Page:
The speaker added that the length of the day was not actually quite constant, because the Earth's rotation rate showed small fluctuations. For example, changing tides slightly altered its shape, and consequently its moment of inertia, and in turn its spin rate. The resulting change around its average period was ~1 ms. Seasonal changes in wind patterns and ocean currents effected a somewhat larger variation of ~25 ms. And the gradual orbital drift of the Moon away from the Earth was effecting a deceleration which would continue until eventually, in the distant future, the length of the day would stabilise at ~40 hours. To account for this effect, there was an occasional need to insert leap seconds into the calendar, to keep solar time in synchrony with that measured by atomic clocks – a process called intercalation.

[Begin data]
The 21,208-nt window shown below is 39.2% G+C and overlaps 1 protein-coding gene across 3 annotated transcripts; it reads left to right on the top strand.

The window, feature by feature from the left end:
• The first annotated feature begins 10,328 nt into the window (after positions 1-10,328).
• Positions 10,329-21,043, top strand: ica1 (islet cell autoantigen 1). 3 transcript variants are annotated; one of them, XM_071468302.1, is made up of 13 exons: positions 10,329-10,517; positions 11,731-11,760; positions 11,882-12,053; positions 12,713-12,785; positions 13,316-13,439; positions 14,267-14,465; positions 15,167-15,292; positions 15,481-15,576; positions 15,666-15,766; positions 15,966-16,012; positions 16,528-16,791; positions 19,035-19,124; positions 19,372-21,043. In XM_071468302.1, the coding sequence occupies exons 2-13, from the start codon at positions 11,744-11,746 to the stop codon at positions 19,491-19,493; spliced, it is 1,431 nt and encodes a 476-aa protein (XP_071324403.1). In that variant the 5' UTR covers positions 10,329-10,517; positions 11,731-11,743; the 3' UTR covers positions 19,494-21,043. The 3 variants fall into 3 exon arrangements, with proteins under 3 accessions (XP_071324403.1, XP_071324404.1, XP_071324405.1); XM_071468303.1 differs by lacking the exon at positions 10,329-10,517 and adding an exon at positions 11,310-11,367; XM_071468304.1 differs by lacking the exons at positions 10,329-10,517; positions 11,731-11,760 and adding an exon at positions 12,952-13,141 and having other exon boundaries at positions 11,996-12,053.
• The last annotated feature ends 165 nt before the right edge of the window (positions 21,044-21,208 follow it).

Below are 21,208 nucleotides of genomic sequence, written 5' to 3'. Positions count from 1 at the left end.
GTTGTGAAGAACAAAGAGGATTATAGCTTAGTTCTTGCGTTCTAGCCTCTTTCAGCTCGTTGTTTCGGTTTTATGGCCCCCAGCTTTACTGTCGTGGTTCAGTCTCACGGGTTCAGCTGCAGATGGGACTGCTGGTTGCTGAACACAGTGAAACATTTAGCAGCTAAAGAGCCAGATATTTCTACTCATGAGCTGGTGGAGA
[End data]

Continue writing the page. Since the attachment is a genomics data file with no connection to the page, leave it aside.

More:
The modern division of the day into 24 hours had its roots in Babylonian culture, which had divided both day and night into twelve equal hours. Twelve had presumably seemed a good number on account of its ready divisibility. As the divisions between night and day were sunrise and sunset, the system's hours had been considerably longer on summer days as compared to winter days, but these variable-length hours had nonetheless remained in widespread use until the advent of mechanical clocks in the Middle Ages. The division of hours into sub-units of minutes and seconds was also Babylonian in origin, and once again, divisibility seemed to be the motivation in choosing the number of subunits, in this case 60.